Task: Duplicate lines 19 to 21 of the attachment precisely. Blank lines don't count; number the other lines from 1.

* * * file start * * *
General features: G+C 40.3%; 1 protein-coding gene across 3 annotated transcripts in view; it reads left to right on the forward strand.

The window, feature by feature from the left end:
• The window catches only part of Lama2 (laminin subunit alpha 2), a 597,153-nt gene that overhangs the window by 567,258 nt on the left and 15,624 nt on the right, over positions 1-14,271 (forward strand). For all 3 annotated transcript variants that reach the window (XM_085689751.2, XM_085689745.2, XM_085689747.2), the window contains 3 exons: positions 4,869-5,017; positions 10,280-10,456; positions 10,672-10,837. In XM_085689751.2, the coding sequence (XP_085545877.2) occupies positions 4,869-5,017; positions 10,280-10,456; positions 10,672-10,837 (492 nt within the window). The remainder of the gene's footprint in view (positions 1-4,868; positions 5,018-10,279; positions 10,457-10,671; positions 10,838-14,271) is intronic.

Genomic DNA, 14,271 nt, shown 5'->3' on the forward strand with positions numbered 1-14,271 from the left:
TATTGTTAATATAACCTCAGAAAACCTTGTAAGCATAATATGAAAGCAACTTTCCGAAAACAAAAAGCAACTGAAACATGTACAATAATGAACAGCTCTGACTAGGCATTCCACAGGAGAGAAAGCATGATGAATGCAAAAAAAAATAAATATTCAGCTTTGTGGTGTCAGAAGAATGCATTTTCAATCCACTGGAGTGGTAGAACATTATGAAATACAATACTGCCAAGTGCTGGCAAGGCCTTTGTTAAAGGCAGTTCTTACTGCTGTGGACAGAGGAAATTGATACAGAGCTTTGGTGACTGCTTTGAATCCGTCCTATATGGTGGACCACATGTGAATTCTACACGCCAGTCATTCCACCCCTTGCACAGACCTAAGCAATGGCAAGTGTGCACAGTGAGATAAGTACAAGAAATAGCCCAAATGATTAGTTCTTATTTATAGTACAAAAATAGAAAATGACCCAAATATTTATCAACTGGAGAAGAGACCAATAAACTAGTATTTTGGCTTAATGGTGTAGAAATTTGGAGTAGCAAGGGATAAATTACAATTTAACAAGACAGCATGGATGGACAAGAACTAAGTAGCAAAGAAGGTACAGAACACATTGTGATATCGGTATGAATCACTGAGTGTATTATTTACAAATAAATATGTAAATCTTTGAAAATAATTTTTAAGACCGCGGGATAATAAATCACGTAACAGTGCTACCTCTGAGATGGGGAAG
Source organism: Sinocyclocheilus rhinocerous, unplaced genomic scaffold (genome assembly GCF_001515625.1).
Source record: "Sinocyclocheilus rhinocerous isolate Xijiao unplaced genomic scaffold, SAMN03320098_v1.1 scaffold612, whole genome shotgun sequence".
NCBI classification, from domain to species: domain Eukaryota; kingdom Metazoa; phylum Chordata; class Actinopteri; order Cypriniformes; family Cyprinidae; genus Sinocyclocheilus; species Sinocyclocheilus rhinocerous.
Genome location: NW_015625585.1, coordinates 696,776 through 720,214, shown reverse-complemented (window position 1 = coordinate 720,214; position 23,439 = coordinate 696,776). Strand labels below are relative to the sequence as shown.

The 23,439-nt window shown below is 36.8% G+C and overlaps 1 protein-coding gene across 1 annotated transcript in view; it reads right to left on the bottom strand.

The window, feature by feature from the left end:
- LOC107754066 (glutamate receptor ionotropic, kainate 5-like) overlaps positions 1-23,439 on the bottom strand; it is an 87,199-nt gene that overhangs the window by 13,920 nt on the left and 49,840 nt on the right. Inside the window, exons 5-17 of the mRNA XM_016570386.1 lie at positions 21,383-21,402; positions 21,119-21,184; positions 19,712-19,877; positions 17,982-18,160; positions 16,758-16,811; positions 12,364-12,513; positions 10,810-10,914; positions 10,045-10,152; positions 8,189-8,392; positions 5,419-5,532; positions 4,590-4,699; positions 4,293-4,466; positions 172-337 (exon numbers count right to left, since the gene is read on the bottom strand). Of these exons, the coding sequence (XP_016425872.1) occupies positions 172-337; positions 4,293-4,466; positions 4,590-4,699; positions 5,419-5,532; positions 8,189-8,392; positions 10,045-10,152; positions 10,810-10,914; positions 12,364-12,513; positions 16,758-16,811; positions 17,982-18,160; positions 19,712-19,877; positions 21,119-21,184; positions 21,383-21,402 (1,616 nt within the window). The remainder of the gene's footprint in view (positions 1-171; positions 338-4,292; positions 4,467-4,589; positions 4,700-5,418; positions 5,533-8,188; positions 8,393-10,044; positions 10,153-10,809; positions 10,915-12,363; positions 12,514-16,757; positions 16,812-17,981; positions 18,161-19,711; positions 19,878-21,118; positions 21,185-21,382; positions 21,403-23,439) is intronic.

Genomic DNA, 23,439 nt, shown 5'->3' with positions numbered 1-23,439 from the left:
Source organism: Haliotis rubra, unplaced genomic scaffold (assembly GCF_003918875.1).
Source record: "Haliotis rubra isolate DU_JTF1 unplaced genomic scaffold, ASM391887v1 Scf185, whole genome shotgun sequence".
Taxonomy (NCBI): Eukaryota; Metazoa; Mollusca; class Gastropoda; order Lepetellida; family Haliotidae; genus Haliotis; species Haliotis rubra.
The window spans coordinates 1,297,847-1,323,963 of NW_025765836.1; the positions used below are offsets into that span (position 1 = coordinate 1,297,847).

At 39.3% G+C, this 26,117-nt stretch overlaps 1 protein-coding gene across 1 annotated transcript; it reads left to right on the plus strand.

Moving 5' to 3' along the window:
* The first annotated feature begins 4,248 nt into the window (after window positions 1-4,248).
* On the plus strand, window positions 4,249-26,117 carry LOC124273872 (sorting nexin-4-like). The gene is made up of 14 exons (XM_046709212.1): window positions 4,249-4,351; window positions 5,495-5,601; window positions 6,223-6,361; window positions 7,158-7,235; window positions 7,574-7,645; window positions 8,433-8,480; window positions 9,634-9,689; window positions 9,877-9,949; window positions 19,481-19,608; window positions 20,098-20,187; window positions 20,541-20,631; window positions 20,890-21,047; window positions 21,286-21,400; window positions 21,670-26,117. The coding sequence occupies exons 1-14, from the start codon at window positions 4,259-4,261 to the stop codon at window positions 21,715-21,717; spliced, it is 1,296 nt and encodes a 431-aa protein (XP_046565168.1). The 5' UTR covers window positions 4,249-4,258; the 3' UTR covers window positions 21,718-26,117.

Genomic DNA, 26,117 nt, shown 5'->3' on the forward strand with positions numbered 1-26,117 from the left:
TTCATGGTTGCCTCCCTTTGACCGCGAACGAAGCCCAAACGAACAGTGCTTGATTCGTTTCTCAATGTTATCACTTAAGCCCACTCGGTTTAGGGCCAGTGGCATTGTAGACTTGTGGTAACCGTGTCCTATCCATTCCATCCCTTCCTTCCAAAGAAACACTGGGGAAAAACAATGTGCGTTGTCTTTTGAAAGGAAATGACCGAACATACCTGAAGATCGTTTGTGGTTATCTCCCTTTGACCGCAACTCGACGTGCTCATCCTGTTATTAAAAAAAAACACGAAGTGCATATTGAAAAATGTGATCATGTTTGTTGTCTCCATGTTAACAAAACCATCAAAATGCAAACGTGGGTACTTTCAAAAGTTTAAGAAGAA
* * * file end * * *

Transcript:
Moving 5' to 3' along the window:
* The first annotated feature begins 4,248 nt into the window (after window positions 1-4,248).
* On the plus strand, window positions 4,249-26,117 carry LOC124273872 (sorting nexin-4-like). The gene is made up of 14 exons (XM_046709212.1): window positions 4,249-4,351; window positions 5,495-5,601; window positions 6,223-6,361; window positions 7,158-7,235; window positions 7,574-7,645; window positions 8,433-8,480; window positions 9,634-9,689; window positions 9,877-9,949; window positions 19,481-19,608; window positions 20,098-20,187; window positions 20,541-20,631; window positions 20,890-21,047; window positions 21,286-21,400; window positions 21,670-26,117. The coding sequence occupies exons 1-14, from the start codon at window positions 4,259-4,261 to the stop codon at window positions 21,715-21,717; spliced, it is 1,296 nt and encodes a 431-aa protein (XP_046565168.1). The 5' UTR covers window positions 4,249-4,258; the 3' UTR covers window positions 21,718-26,117.